New urban centers rise from pandemic’s ashes

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(Photo: Envato Elements)
The COVID-19 pandemic radically changed our relationship with cities. This should not be news to anyone, but the changes will have long-lasting effects on the global economy and, perhaps more importantly, the production of culture. اضافة اعلان

In the West, cities are critical hubs of commerce and intellectual activity. From office space to corner restaurants, cities require a constant stream of workers to function at their full potential. Remote work and the rise of digital nomads changed this equation and now many Western cities are struggling to find their raison d’être in the post-pandemic landscape.

We expect too much of new buildings, the famed American urbanist Jane Jacobs said, and too little of ourselves. In the wake of the pandemic, her observation is poignant. There is no easy infrastructural solution to this crisis of urban identity and the decline of Western cities. Creating new buildings will not bring workers and intellectuals back in the West. This is all the more pressing given the incredible forecasts for urban growth in other parts of the world.

The World Bank says that seven out of 10 people in the world will live in a city by 2050, and most will be located in emerging markets, such as Africa and Southeast Asia.

While many companies are working tirelessly to attract employees back to the office, many workers around the world appear to be happy to even exchange pay cuts for more flexibility with remote work. At the same time, digital nomads have carved out a nice corner of the labor market that enables them to live around the world while maintaining full employment on gig contracts. If you can earn an American salary while living in Mexico or Indonesia, why would you ever return to the US?

How this will transform labor markets over the next decade is anyone’s guess, but it is clear it will have a major effect.

The rise of digital nomads and decline of the city is not solely the fault of COVID-19. At the start of the pandemic, Politico noted that “for the first time since the earliest cities emerged in the Fertile Crescent some 6,000 years ago, concentrated urban centers no longer have a monopoly on the economic and cultural connections that make civilizations tick forward”.

What is missing in this assessment is which cities have lost their monopoly. The slow decay of cities is apparent in the West, but not so in emerging markets. From Lagos to Dubai, there are new centers of economic and cultural capital rapidly taking shape.

The planners and municipal authorities of these news beacons of urban activity understand full well the historic transformation taking shape. That is why cities like Tallinn, Dubai, Singapore, and Reykjavik have made concrete efforts to attract digital nomads through favorable visas and employment schemes. A savvy digital nomad can register a virtual business in Dubai and bounce between the UAE and various megacities in Africa with relative ease.
For the first time since the earliest cities emerged in the Fertile Crescent some 6,000 years ago, concentrated urban centers no longer have a monopoly on the economic and cultural connections that make civilizations tick forward.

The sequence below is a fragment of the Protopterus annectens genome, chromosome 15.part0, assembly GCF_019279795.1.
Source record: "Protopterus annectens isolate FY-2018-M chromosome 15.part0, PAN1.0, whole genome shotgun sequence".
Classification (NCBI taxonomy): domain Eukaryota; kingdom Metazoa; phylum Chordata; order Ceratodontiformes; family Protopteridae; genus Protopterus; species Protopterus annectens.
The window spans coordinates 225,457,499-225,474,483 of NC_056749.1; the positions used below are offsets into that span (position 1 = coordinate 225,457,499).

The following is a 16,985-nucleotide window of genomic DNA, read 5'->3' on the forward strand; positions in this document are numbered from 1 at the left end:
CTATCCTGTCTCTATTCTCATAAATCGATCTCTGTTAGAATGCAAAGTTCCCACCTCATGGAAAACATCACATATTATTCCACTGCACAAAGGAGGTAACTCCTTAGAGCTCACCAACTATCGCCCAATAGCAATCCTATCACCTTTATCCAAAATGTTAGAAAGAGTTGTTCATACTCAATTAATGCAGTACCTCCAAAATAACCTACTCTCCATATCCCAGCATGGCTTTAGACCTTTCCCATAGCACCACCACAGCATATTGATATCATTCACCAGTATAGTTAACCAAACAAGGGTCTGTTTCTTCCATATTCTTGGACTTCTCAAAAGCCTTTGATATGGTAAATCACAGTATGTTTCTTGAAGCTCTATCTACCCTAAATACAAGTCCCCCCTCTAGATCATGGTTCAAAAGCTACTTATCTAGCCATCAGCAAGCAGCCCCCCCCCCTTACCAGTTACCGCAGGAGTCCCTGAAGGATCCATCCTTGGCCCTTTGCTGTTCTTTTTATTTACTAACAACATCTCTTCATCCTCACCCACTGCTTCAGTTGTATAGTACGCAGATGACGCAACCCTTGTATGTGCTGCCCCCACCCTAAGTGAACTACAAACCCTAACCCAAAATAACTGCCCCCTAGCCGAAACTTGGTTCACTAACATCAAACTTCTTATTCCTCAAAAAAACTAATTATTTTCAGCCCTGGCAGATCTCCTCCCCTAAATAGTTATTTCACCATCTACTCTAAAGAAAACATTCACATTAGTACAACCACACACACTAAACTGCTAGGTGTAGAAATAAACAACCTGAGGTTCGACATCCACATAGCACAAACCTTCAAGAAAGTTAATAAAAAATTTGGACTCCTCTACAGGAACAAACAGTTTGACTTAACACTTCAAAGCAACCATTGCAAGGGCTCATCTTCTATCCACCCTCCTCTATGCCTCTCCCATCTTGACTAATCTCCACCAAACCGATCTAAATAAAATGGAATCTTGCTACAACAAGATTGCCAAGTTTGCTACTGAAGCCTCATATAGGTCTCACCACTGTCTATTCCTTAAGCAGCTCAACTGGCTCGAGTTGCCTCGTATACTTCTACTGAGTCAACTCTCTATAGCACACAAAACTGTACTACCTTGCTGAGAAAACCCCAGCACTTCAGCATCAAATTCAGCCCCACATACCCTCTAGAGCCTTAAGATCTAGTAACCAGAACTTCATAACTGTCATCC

As the lights dim in the West, they shine brighter in the East. There are several fascinating dynamics at work from the cultural perspective. For one thing, all this new activity is taking place in young cities. Many emerging market cities have established prominence only in the past few decades.

If one looks at Abu Dhabi, the transformation has taken place quickly. What was once a sleepy fishing village is now home to powerful cultural institutions such as the Louvre. There are ample state-supported cultural foundations. New cultural districts have been created with unusual speed, which begs the question of how artists and intellectuals will engage with them.

Jacobs, in her masterwork “The death and life of great American cities”, argued that cities need to grow organically through wise urban planning that considers the role of the individual. With the right infrastructure in place, culture would grow like healthy seeds planted in fertile soil.

While incredible amounts of money have been invested in cities like Abu Dhabi, it is unclear how exactly cultural production will flourish, especially given the divergence in perspectives between local cultural attitudes and those of the West. In other words, will previously New York based artists be able to fully express themselves in Abu Dhabi or Lagos?

It is time to stop bemoaning the decline of cities and what it means for cultural production. Some cities are struggling for myriad reasons, including the COVID-19 pandemic, but new ones are on the rise. These new urban centers from the Gulf to South America will leave their stamp on the next wave of culture, which will be defined by the unprecedented interconnection between people thanks to the internet and travel. Instead of thinking about what was, it is time to start planning what will be.

Joseph Dana is the former senior editor of Exponential View, a weekly newsletter about technology and its impact on society. He was also the editor-in-chief of Emerge85, a lab exploring change in emerging markets and its global impact. Twitter: @ibnezra. Syndication Bureau.

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